aluminosilicate

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Related to aluminosilicates: zeolite

a·lu·mi·no·sil·i·cate

 (ə-lo͞o′mə-nō-sĭl′ĭ-kāt′, -kĭt)
n.
A silicate mineral in which aluminum replaces some of the silicon in the SiO4 component.

aluminosilicate

(əˌluːmɪnəʊˈsɪlɪkɪt)
n
(Elements & Compounds) a silicate in which some of the silicon in the tetrahedral unit SiO4 has been replaced by aluminium

a•lu•mi•no•sil•i•cate

(əˌlu mə noʊˈsɪl ə kɪt, -ˌkeɪt)

n.
any aluminum silicate containing alkali-metal or alkaline-earth-metal ions, as a feldspar, zeolite, or beryl.
[1905–10]
References in periodicals archive ?
Zeolites are crystalline aluminosilicates that are found in different molecular structures in nature.
In current study, best toxin binding ability was shown by hydrated sodium calcium aluminosilicates, which is active ingredient of Myco AD and then by Vitamin E and selenium.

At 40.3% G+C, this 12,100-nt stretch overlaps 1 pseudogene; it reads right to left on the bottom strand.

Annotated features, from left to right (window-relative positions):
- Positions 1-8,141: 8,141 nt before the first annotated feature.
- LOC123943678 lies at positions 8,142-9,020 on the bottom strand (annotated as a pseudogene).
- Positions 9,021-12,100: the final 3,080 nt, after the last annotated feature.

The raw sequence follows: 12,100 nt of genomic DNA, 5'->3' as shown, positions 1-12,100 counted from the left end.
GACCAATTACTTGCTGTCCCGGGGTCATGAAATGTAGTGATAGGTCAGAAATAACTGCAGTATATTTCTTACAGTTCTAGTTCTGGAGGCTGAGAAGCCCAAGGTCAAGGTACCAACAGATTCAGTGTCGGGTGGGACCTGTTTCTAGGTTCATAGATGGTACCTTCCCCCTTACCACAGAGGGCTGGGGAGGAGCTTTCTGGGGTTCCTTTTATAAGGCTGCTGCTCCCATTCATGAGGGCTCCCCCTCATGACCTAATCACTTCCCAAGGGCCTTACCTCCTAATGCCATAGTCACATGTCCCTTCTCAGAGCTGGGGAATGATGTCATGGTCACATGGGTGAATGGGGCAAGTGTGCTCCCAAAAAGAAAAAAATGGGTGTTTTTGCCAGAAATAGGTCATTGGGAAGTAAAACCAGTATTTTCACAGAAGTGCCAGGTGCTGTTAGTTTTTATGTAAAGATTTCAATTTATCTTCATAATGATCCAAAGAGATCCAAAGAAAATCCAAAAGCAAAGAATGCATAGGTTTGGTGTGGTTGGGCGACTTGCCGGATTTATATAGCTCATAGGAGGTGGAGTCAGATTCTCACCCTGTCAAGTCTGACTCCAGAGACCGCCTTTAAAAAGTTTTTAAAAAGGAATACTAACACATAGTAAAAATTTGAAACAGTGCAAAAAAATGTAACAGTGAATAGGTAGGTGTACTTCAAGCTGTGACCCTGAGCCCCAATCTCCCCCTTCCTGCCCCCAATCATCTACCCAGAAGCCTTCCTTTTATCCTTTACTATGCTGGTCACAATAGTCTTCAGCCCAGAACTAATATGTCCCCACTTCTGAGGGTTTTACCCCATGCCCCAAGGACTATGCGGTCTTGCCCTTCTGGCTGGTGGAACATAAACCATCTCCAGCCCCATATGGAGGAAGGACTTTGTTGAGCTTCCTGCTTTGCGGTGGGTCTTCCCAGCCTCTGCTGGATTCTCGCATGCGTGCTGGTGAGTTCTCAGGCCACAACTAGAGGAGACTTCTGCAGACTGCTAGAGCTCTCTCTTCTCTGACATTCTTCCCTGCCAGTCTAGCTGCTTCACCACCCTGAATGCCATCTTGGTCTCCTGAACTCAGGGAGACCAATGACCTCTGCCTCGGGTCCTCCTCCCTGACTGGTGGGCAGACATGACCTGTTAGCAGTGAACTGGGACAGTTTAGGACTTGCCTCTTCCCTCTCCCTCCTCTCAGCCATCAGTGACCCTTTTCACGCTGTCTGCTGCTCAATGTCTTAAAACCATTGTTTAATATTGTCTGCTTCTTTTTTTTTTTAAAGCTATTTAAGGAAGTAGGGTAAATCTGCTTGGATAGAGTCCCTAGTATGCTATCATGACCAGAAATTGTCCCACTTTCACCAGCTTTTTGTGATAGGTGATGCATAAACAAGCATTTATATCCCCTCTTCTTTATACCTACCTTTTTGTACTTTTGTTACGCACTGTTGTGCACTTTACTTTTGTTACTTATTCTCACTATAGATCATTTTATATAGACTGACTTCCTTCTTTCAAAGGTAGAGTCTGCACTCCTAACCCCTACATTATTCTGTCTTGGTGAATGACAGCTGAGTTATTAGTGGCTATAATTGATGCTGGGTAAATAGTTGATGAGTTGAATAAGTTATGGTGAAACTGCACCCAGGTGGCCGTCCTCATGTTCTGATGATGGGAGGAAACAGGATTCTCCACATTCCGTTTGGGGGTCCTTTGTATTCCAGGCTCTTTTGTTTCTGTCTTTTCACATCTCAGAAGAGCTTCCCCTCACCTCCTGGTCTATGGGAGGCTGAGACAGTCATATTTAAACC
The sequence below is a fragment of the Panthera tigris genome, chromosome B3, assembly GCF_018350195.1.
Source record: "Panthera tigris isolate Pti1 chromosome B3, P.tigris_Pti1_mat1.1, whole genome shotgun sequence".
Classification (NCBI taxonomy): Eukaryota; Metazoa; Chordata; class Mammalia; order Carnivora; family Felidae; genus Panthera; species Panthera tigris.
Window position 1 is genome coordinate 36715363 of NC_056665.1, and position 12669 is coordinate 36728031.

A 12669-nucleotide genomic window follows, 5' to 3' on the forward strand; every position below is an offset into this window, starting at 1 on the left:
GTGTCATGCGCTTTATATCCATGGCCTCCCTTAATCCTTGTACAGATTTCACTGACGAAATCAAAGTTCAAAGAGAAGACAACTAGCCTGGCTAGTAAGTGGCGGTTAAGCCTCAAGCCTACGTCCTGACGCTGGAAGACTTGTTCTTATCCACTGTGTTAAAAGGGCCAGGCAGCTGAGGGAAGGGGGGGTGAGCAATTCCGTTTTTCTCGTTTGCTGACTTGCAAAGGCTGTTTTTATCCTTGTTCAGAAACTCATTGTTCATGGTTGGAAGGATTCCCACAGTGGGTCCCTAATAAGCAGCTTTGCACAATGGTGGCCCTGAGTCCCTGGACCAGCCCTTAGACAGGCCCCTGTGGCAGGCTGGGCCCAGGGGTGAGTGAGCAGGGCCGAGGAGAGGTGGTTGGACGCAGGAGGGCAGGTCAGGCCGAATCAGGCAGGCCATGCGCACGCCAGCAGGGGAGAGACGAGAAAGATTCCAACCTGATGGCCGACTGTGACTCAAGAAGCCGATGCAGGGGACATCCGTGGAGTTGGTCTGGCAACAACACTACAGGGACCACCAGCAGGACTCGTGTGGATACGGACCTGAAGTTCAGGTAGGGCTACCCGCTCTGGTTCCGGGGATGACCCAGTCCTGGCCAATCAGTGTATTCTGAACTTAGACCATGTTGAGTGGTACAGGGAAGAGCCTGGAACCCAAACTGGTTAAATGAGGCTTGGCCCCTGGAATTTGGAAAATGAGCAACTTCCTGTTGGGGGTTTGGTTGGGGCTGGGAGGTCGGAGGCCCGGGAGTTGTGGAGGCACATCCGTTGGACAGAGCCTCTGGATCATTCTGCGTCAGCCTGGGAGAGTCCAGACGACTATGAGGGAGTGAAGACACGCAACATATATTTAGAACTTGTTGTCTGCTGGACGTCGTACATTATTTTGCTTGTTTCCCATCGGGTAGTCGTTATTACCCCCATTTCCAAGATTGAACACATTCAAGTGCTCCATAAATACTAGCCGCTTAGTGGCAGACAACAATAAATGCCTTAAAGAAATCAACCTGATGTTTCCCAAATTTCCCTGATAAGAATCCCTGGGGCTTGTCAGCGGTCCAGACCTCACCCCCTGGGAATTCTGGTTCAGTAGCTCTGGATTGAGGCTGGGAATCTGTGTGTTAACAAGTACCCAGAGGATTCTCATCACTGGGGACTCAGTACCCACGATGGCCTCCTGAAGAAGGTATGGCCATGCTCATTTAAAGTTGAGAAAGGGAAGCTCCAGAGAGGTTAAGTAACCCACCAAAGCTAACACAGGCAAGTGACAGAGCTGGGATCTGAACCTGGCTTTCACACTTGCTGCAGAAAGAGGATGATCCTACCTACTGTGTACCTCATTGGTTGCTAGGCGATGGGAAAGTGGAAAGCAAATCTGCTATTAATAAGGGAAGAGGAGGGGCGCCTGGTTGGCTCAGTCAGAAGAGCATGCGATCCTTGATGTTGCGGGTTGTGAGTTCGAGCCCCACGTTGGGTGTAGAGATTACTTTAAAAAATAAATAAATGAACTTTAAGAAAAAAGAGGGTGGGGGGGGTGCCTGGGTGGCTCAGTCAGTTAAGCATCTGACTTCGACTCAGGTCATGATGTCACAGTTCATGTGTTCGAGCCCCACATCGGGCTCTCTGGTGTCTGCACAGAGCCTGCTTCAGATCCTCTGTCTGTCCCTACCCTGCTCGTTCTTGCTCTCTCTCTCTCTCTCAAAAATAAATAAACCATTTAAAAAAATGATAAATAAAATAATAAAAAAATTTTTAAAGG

The investigated topsoils consist mainly of quartz, the aluminosilicates kaolinite, illite, chlorites and muscovite, the carbonates calcite, dolomite and ankerite, the sulphate gypsum and native sulphur (Fig.
Feldspar is made up of aluminosilicates of soda, potassium, or lime.
That is possible because, both during and after combustion, the formation of alkali aluminosilicates is thermodynamically favored over the formation of alkali chlorides, sulfates, vanadates and other salts.
Formation of aluminosilicates proceeds actively even at a temperature of 900[degrees]C, that is clear while comparing the curves of differential thermal analysis (pic.
Geopolymers and related alkali-activated aluminosilicates are being proposed as binders in structural concrete in order to reduce carbon dioxide emissions associated with producing Portland cement.
Many of the filters showed irregular and amorphous particles, agglomerations of smaller particles, fibers, dander, aluminosilicates, and pollen.
These materials were first produced on a significant scale by Purdon in the 1940s (Purdon 1940), but the worldwide awareness of this technology started to develop in 1950s with the work developed by Glukhovsky in Eastern Europe, who investigated the binders used in ancient Roman and Egyptian structures (Glukhovsky 1994), discovering the possibility of producing binders using low basic calcium or calcium-free aluminosilicates (clays) and solutions containing alkali metals (Glukhovsky 1959).
This coating material, which is, in practice, aluminosilicates, needs to be thick enough to effectively prevent close contact of the [TiO.